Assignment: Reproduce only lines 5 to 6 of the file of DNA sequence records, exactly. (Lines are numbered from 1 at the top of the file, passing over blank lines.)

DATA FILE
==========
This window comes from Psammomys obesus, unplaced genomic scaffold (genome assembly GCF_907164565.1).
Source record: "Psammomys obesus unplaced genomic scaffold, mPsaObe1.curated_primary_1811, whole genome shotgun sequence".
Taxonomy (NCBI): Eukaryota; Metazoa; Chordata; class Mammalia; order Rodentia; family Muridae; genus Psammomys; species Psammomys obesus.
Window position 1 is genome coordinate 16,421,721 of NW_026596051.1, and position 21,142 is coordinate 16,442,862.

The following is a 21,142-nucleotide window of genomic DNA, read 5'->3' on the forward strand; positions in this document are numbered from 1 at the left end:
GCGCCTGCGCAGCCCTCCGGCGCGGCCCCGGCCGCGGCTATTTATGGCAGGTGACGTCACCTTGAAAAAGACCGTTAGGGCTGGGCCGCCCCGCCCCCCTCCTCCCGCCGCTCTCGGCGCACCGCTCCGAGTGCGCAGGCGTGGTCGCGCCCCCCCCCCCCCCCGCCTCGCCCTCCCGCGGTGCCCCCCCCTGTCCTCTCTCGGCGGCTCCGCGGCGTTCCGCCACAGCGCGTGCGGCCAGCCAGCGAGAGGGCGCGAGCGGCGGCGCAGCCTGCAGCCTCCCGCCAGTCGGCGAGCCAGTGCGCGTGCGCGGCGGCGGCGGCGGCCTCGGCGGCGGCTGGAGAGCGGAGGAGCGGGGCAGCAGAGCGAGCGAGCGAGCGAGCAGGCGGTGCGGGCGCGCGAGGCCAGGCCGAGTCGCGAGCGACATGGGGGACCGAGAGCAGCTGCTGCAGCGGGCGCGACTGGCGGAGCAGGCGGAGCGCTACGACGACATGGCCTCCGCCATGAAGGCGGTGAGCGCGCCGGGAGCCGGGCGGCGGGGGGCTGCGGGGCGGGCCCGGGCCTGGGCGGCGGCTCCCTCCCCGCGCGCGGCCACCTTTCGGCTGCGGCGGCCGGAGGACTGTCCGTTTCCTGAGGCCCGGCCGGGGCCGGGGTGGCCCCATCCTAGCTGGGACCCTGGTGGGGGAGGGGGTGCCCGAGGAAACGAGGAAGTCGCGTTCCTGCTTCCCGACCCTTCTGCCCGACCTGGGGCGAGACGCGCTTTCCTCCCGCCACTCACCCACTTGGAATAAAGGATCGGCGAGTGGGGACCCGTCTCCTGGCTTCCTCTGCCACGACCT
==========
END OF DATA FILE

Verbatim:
The following is a 21,142-nucleotide window of genomic DNA, read 5'->3' on the forward strand; positions in this document are numbered from 1 at the left end:
GCGCCTGCGCAGCCCTCCGGCGCGGCCCCGGCCGCGGCTATTTATGGCAGGTGACGTCACCTTGAAAAAGACCGTTAGGGCTGGGCCGCCCCGCCCCCCTCCTCCCGCCGCTCTCGGCGCACCGCTCCGAGTGCGCAGGCGTGGTCGCGCCCCCCCCCCCCCCCGCCTCGCCCTCCCGCGGTGCCCCCCCCTGTCCTCTCTCGGCGGCTCCGCGGCGTTCCGCCACAGCGCGTGCGGCCAGCCAGCGAGAGGGCGCGAGCGGCGGCGCAGCCTGCAGCCTCCCGCCAGTCGGCGAGCCAGTGCGCGTGCGCGGCGGCGGCGGCGGCCTCGGCGGCGGCTGGAGAGCGGAGGAGCGGGGCAGCAGAGCGAGCGAGCGAGCGAGCAGGCGGTGCGGGCGCGCGAGGCCAGGCCGAGTCGCGAGCGACATGGGGGACCGAGAGCAGCTGCTGCAGCGGGCGCGACTGGCGGAGCAGGCGGAGCGCTACGACGACATGGCCTCCGCCATGAAGGCGGTGAGCGCGCCGGGAGCCGGGCGGCGGGGGGCTGCGGGGCGGGCCCGGGCCTGGGCGGCGGCTCCCTCCCCGCGCGCGGCCACCTTTCGGCTGCGGCGGCCGGAGGACTGTCCGTTTCCTGAGGCCCGGCCGGGGCCGGGGTGGCCCCATCCTAGCTGGGACCCTGGTGGGGGAGGGGGTGCCCGAGGAAACGAGGAAGTCGCGTTCCTGCTTCCCGACCCTTCTGCCCGACCTGGGGCGAGACGCGCTTTCCTCCCGCCACTCACCCACTTGGAATAAAGGATCGGCGAGTGGGGACCCGTCTCCTGGCTTCCTCTGCCACGACCT